JACKSONVILLE, Fla.

– When the police officers stop you, you’re in for a real shock.

They have cameras in their vehicles.

When they ask you to step out of your vehicle, you have to do it.

The new Texas law that took effect last week says drivers must get permission before being stopped.

In the new law, officers can pull over motorists for a traffic violation or other reason, but the officers must ask for their permission first.

If you’re caught speeding, you could be in trouble.

AUSTIN, Texas – The Texas legislature is considering a law that would give police a way to stop motorists who aren’t at fault for an accident.

Texas has the second-highest number of traffic fatalities per capita in the country, and the law, called the Driver Responsibility Reduction Act, would reduce penalties for speeding.

But Texas has long been a pioneer in enforcing traffic laws, and lawmakers have long sought to do the same in Texas.

On Tuesday, the Texas Senate Judiciary Committee approved the bill, but it will be up to Gov.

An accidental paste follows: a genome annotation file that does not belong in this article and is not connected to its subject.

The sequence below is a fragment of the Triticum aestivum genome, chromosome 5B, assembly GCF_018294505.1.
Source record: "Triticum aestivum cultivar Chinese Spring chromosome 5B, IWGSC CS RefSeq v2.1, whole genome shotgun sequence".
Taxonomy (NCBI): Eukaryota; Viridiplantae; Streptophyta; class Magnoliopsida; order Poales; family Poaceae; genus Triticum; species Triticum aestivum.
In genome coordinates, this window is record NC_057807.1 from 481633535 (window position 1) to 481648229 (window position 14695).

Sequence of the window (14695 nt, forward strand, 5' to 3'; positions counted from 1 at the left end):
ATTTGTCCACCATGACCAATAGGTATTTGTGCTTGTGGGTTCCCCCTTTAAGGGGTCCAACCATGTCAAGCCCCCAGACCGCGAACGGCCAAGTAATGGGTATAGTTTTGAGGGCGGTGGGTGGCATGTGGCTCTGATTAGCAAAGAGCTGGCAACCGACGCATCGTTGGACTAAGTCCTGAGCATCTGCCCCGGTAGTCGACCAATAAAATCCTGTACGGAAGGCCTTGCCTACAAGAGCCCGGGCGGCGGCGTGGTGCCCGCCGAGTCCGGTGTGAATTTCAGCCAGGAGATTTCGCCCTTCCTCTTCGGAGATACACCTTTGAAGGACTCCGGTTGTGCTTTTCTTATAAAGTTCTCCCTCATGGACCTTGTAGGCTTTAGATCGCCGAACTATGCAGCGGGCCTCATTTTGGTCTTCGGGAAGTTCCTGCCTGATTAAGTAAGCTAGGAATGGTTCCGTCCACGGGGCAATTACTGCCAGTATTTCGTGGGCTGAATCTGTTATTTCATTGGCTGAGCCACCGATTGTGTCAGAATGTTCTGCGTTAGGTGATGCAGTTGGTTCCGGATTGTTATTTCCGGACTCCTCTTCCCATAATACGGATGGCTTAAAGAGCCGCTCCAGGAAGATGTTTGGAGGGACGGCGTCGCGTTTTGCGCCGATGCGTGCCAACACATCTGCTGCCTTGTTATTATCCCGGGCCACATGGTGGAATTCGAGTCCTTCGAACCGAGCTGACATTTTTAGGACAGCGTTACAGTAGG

Greg Abbott, who is also a Republican, to sign it into law.

Lawmakers approved a similar bill in 2017, but this time the governor vetoed it.

The measure now heads to the House.

“This is a big deal,” said Chris Jones, a spokesman for the Texas Association of Business.

“It’s about protecting the lives of Texans and the people that we serve.”

The bill would require that drivers give police the permission to pull them over and would also require them to show their licenses.

Under the proposed law, a person can be stopped for a violation that was caused by another vehicle, such as speeding, or when they were in an unsafe lane.

This would only apply to traffic violations that result in a traffic stop and not those that result from a traffic infraction.

The bill also would prohibit the police from stopping motorists who have had a valid ticket or ticket for driving under the influence of alcohol or drugs.

There are several issues the bill would address.

The new law would also limit the length of time a person could be stopped before they would be issued a citation for driving in an “unsafe lane.”

And a provision would allow the police to ask drivers to provide their license numbers if they are suspected of violating the law.